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TelexFree fraud victims receive first checks for losses

In April 2014, when the company filed for federal bankruptcy protection and the FBI raided its offices. AP/MetroWest Daily News/File

More than 14,000 Massachusetts victims of the TelexFree Inc. fraud received checks this week as reimbursement for some of their losses, the first such return of funds since the alleged $1 billion global Ponzi scheme unraveled last year.

State regulators said the investors received $205.52 each, or a total of $2.9 million, as part of a $3.5 million settlement with a Fitchburg bank tied to the case. Secretary of State William F. Galvin acknowledged the checks covered only a slice of the alleged losses but said people were glad to recoup something.

“Many people never expected to receive anything,” Galvin said. “I’m pleased that my office was able to get some money back for these victims.” Many of the victims are Brazilian immigrants.


An estimated 1.9 million victims around the world are still waiting for any relief in the case, which stretched from Vitoria, Brazil, to Marlborough, Mass., and spread virally across the globe by word of mouth and through the Internet.

The alleged scheme involved selling people cheap Internet phone service for long-distance calls and then recruiting them to sign up as members in increments of about $1,400. For bringing other people to the program, and purportedly spreading the word through Internet ads, the recruits were promised large financial returns.

People who got in on the alleged scheme early say they did reap payoffs. But thousands who joined later, lured in by evangelical style meetings run by the firm’s owners and promoters, lost everything.

Philip Watson, a 43-year-old electrician in the Boston area, said he invested $8,700 in TelexFree in the summer of 2013. He said he believed the company was legitimate because the phone service worked as advertised.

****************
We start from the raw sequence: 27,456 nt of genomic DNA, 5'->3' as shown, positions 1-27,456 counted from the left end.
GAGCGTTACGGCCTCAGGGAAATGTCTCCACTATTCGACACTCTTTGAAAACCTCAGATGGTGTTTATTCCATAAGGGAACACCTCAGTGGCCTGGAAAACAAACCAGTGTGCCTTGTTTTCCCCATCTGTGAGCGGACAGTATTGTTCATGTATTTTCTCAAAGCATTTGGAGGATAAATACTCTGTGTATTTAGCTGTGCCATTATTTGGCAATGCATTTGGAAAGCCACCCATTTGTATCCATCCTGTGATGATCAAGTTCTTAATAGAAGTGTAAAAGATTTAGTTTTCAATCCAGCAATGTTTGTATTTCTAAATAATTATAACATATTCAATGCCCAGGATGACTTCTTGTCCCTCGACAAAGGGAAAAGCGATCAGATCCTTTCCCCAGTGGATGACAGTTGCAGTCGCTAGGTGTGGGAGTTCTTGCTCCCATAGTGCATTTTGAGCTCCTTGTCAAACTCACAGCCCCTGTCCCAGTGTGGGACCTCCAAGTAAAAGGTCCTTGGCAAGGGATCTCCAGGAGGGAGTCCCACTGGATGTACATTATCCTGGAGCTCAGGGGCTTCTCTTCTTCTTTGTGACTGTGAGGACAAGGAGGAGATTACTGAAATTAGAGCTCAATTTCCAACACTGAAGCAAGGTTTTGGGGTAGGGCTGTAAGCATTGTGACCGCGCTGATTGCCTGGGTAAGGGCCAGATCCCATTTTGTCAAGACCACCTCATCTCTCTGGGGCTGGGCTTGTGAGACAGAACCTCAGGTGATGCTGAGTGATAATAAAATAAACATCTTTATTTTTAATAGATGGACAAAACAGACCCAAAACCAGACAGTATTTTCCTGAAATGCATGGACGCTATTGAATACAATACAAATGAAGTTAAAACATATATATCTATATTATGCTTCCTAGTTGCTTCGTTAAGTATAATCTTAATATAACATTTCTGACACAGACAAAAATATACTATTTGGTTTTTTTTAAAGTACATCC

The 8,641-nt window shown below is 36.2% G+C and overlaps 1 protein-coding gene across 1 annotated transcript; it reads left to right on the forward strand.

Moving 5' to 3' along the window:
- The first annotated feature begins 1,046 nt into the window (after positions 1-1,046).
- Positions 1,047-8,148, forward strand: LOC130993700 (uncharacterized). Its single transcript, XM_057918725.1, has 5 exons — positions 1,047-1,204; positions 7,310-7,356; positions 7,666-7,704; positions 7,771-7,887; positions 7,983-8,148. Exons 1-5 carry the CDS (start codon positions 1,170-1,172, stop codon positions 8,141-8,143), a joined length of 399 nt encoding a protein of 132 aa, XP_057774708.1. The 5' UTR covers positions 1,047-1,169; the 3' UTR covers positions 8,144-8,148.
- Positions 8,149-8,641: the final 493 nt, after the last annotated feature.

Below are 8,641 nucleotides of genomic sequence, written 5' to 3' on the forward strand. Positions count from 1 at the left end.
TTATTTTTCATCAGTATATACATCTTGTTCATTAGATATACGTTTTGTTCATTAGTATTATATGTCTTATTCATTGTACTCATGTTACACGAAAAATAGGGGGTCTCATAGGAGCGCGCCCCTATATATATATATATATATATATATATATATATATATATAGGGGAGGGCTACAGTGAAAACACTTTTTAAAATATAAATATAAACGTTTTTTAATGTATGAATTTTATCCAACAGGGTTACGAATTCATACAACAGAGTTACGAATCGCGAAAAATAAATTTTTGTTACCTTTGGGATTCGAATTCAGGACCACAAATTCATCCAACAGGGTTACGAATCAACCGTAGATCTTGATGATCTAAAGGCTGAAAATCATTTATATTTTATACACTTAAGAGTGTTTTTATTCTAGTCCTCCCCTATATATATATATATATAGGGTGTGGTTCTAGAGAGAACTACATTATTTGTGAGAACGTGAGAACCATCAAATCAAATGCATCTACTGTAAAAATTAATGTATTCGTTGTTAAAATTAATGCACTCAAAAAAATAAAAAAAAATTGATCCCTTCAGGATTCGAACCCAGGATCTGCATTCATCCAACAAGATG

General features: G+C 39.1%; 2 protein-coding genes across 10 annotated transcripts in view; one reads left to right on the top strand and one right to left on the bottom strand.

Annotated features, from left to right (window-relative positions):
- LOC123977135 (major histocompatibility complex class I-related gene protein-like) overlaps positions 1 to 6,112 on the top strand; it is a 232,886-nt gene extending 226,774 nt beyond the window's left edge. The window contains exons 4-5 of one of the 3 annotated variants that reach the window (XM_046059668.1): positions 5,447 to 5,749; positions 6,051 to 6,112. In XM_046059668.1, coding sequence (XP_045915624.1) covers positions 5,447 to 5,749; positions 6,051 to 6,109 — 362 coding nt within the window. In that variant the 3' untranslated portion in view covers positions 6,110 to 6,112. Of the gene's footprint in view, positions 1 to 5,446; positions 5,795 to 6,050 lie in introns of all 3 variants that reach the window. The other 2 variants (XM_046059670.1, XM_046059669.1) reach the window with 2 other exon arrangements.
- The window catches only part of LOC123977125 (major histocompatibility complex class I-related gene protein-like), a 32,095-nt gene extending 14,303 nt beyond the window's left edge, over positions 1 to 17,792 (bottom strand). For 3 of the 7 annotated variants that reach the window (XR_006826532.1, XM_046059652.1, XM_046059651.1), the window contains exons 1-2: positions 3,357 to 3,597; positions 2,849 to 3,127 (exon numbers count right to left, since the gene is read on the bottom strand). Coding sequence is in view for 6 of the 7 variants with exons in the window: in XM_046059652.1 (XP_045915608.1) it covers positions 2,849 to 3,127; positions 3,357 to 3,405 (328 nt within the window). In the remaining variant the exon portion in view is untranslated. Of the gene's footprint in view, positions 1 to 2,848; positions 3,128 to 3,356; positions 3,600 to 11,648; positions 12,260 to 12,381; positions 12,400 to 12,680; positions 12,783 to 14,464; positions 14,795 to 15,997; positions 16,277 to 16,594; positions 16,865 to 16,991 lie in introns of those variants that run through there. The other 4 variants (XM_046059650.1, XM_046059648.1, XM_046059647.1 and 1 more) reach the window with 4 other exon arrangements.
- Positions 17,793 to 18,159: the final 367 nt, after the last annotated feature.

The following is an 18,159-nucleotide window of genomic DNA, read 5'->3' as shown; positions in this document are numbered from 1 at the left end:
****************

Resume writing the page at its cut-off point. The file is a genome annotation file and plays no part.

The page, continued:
But soon after investing, Watson was unable to get his money out. He was among those to receive a check this week, though he hopes he’ll get more money back.


“It’s great to see that someone’s trying to help,’’ he said.

TelexFree was shut down in mid-2013 in Brazil, where investigations of the company and its principals are ongoing. The operation continued after that in Marlborough, under owners James Merrill of Ashland and Carlos Wanzeler, a Brazilian native who raised his family in Northborough. Both men are facing criminal and civil fraud charges, and they face up to 20 years in prison if they are found guilty.

Merrill and Wanzeler have denied wrongdoing through their lawyers.

Wanzeler fled to Brazil in April 2014, when the company filed for bankruptcy protection and federal authorities raided its offices. He remains in Vitoria, safe from US authorities. Merrill is home awaiting trial, with a curfew and a GPS tracking device.

In June, Wanzeler made his first public statement in the case in an e-mail to the Globe. Despite negotiations among authorities to bring him back to the United States to go to trial, he said he was unwilling to leave Brazil because he would face imprisonment here.

The bank in the Galvin settlement is Fidelity Cooperative Bank, run by Merrill’s brother John. The bank was one of several that held deposits for TelexFree. Its executives denied any knowledge of the fraud but agreed to settle allegations that they should have reviewed the operation more thoroughly.

The rest of the settlement money will be distributed to a second and third group of Massachusetts claimants, Galvin said, after more work is done to verify their claims. The state victims could still possibly recoup more of their losses, Galvin said, depending how much money the bankruptcy trustee ultimately has to distribute.


At last count, the trustee had $150 million in seized assets to distribute. However, the money will not be available until there is a verdict in the criminal case.

Meanwhile, the Securities and Exchange Commission this week filed a motion in federal court to hold a TelexFree promoter in contempt for allegedly failing to obey a judge’s order freezing his assets.

Sanderley “Sann” Rodrigues de Vasconcelos allegedly moved assets after the court froze them in April 2014. According to the motion, a “shell company” he controls sold a Ferrari for $79,700, and Rodrigues and his wife bought a BMW for $59,621, among other transactions. He also allegedly transferred the title to the family’s home in Davenport, Fla., to another entity he controls.

Rodrigues, who also faces criminal charges for visa fraud, is under house arrest in Florida on $200,000 bond. According to the SEC’s motion, he is also under investigation in Brazil for his role in TelexFree and another alleged pyramid scheme, and left Brazil against a judge’s order.

His lawyer declined to comment.

Beth Healy can be reached at beth.healy@globe.com.